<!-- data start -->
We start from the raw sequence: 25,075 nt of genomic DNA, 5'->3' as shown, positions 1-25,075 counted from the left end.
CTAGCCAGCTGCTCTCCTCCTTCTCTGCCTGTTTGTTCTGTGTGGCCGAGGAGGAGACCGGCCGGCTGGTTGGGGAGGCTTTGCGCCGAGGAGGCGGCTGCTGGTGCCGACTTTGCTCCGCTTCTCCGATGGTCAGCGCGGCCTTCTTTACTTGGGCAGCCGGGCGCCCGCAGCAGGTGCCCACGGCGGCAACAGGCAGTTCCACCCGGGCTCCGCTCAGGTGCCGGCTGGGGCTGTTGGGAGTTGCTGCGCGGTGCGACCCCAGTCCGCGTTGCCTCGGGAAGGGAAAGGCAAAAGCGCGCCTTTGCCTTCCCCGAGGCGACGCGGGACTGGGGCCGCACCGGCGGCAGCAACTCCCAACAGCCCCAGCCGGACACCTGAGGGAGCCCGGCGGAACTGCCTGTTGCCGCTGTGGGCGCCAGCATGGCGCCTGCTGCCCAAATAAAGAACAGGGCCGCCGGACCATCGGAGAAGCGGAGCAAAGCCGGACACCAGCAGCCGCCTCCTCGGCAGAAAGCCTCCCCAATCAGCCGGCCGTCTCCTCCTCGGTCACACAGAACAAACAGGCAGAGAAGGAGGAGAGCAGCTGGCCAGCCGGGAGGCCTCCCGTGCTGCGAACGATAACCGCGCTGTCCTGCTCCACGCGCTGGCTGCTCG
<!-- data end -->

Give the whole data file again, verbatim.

We start from the raw sequence: 25,075 nt of genomic DNA, 5'->3' as shown, positions 1-25,075 counted from the left end.
CTAGCCAGCTGCTCTCCTCCTTCTCTGCCTGTTTGTTCTGTGTGGCCGAGGAGGAGACCGGCCGGCTGGTTGGGGAGGCTTTGCGCCGAGGAGGCGGCTGCTGGTGCCGACTTTGCTCCGCTTCTCCGATGGTCAGCGCGGCCTTCTTTACTTGGGCAGCCGGGCGCCCGCAGCAGGTGCCCACGGCGGCAACAGGCAGTTCCACCCGGGCTCCGCTCAGGTGCCGGCTGGGGCTGTTGGGAGTTGCTGCGCGGTGCGACCCCAGTCCGCGTTGCCTCGGGAAGGGAAAGGCAAAAGCGCGCCTTTGCCTTCCCCGAGGCGACGCGGGACTGGGGCCGCACCGGCGGCAGCAACTCCCAACAGCCCCAGCCGGACACCTGAGGGAGCCCGGCGGAACTGCCTGTTGCCGCTGTGGGCGCCAGCATGGCGCCTGCTGCCCAAATAAAGAACAGGGCCGCCGGACCATCGGAGAAGCGGAGCAAAGCCGGACACCAGCAGCCGCCTCCTCGGCAGAAAGCCTCCCCAATCAGCCGGCCGTCTCCTCCTCGGTCACACAGAACAAACAGGCAGAGAAGGAGGAGAGCAGCTGGCCAGCCGGGAGGCCTCCCGTGCTGCGAACGATAACCGCGCTGTCCTGCTCCACGCGCTGGCTGCTCG